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Senate Passes Landmark Patent Reform Bill 362

Posted by samzenpus
from the problem-solved dept.
inkscapee writes "The US Senate is congratulating itself for passing a 'landmark' piece of patent reform legislation. Some key elements are 'first to file' instead of first to invent, and ending fee diversion, which means fees paid to the Patent Office will actually fund the Patent Office. Curiously, this practice has resulted in a backlog of 700,000 patent applications. The House is reportedly working on a similar bill, and soon harmony and rationality will triumph."
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Senate Passes Landmark Patent Reform Bill

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  • by tepples (727027) <tepples&gmail,com> on Wednesday March 09, 2011 @04:20PM (#35434648) Homepage Journal

    In effect if you invent something you now have to patent it or possibly suffer the consequences from a patent troll.

    You appear to claim that the law has been changed such that publication of an invention outside of a patent no longer makes the invention not "novel". Can you cite a particular piece of language in the bill supporting your claim?

  • Re:wait (Score:4, Interesting)

    by Jane Q. Public (1010737) on Wednesday March 09, 2011 @04:43PM (#35434988)
    First-to-file does favor companies and corporations indirectly, if not necessarily patent trolls.

    Backyard and basement inventors (who make up a surprisingly large percentage of true innovation) in many cases do not have the money to file right away. Although the patent search situation is much better than it was some years ago, it can still take money, research, and time to file, and the services of a patent attorney, while not technically necessary, can be an advantage.

    These are things that many companies and corporations have readily at hand, or can easily afford to do. Not so the independent inventor.

    There are a few protections in place, but there is still no doubt that first-to-file favors the big players over the little. That is a very bad situation, and I argue that it is worse for inventors in America than the problem it is supposed to solve.
  • by Bruce Perens (3872) <bruce@perens.com> on Wednesday March 09, 2011 @05:23PM (#35435576) Homepage Journal

    Currently, a patent applicant can pre-date their application by 364 days and claim that they made the invention before the Open Source project, standards committee, or whatever they are eavesdropping. With first-to-file, there is no more pre-dating of inventions, so this loophole is closed and the Open Source project, standards work, etc. is more defensibly prior art.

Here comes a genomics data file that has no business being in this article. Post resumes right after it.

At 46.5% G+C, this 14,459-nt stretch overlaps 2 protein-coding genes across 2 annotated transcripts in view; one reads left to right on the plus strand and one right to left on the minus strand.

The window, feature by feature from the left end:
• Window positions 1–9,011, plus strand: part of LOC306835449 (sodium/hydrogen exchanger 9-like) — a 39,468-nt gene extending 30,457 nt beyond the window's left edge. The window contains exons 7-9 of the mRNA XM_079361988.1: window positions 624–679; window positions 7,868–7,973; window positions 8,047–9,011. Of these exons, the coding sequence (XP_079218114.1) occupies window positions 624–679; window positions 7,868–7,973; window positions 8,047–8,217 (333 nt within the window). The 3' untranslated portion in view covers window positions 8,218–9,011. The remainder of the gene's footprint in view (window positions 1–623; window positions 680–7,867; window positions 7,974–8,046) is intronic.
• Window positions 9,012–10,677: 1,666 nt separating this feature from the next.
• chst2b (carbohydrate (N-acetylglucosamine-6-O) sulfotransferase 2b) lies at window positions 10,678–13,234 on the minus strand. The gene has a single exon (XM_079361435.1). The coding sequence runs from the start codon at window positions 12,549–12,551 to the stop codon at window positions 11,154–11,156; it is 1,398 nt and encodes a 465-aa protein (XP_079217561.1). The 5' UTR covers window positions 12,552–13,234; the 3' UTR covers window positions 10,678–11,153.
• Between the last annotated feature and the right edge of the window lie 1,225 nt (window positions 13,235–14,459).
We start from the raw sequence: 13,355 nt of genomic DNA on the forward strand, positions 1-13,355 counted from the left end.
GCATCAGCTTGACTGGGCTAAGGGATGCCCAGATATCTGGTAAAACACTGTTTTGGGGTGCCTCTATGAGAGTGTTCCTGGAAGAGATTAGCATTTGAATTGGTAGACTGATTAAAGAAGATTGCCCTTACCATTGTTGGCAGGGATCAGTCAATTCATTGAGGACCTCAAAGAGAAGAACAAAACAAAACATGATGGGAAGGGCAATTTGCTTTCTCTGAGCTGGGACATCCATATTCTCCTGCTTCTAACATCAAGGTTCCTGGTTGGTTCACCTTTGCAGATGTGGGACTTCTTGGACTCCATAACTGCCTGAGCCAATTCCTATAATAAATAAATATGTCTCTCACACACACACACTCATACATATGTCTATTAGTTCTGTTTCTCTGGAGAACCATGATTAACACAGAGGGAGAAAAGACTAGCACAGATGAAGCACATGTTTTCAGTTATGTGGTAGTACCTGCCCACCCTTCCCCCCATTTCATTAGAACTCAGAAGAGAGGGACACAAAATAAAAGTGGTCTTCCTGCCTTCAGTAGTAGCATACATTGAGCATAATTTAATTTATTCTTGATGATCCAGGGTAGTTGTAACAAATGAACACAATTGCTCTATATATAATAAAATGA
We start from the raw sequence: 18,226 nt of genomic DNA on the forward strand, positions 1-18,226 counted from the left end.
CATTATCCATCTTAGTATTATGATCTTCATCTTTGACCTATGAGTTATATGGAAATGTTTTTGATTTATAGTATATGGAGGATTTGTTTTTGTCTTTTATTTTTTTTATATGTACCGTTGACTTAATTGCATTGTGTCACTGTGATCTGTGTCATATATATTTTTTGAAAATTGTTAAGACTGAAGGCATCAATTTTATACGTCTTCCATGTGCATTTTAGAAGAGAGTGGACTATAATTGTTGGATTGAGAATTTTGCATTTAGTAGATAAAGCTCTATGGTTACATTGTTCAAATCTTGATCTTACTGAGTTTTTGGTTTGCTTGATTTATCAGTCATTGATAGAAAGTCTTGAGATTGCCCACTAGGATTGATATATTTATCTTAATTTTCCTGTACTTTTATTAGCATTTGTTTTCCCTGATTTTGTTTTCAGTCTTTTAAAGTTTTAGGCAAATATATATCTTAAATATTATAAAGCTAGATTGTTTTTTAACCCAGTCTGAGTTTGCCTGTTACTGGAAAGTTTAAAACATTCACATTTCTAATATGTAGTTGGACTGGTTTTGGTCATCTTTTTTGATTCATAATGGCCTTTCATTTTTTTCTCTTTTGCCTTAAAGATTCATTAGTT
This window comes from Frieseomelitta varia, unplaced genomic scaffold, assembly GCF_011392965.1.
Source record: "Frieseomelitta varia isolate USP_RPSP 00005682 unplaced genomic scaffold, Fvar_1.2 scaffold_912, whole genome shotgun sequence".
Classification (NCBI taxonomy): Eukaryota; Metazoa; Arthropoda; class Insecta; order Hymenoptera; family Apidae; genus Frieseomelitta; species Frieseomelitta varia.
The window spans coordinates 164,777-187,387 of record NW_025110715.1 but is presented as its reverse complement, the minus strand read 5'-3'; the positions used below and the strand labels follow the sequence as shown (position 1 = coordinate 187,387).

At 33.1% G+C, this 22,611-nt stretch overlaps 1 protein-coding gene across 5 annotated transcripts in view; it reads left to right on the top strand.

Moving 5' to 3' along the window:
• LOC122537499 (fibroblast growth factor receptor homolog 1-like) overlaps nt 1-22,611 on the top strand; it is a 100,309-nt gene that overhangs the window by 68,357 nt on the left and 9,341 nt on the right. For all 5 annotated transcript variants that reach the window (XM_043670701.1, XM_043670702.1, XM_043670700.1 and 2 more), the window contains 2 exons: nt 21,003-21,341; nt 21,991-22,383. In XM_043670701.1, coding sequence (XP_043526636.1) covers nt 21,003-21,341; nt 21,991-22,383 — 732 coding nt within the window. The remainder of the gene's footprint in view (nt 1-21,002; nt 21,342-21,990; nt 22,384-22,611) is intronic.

There has been no prosecution for lying on a patent application under perjury laws since 1974, when the patent office closed its enforcement department. Lawyers sometimes get penalties if they are caught in inequitable conduct, but not the lying applicants. Thus, there was no penalty for pre-dating your invention.

  • by Anonymous Coward on Wednesday March 09, 2011 @05:34PM (#35435728)

    Actually, if you read the bill [senate.gov], this isn't the case. The provisions give you a one-year window for your own public disclosure still, but that disclosure will bar anyone else immediately. So in fact, publish-then-patent will be even more advantageous: you can disclose and then have a year during which nobody else can beat you to filing unless they themselves disclosed before you. In the current system, you still have the one-year window to put pressure on you to file, but there is no advantage to disclosing because competitors need merely be diligent about reduction to practice or filing to get around your disclosure.

  • by Bruce Perens (3872) <bruce@perens.com> on Wednesday March 09, 2011 @06:18PM (#35436310) Homepage Journal

    They can do everything you are afraid of today, but they can pre-date their invention by 364 days, so that it is even harder for you to prove that you sent an email disclosing this particular invention before they "invented" it.

    So, I think it's better for the system to make them file their invention with a date concurrent with or after your email, rather than a year before you. You have a better chance of killing that patent.

    It would be nice if public disclosure was enough to prevent someone from filing a patent, but that ignores the fact of patent thickets, in which someone patents many different (and possibly trivial) variations of what you invented. If you want to stop that, sit down and think of the variations yourself, and make a protective disclosure of them.

    IMO, the system is still set up so that most of the incentives are for the bad guys, and there are little penalties for being a bad guy. This isn't the last reform bill needed.

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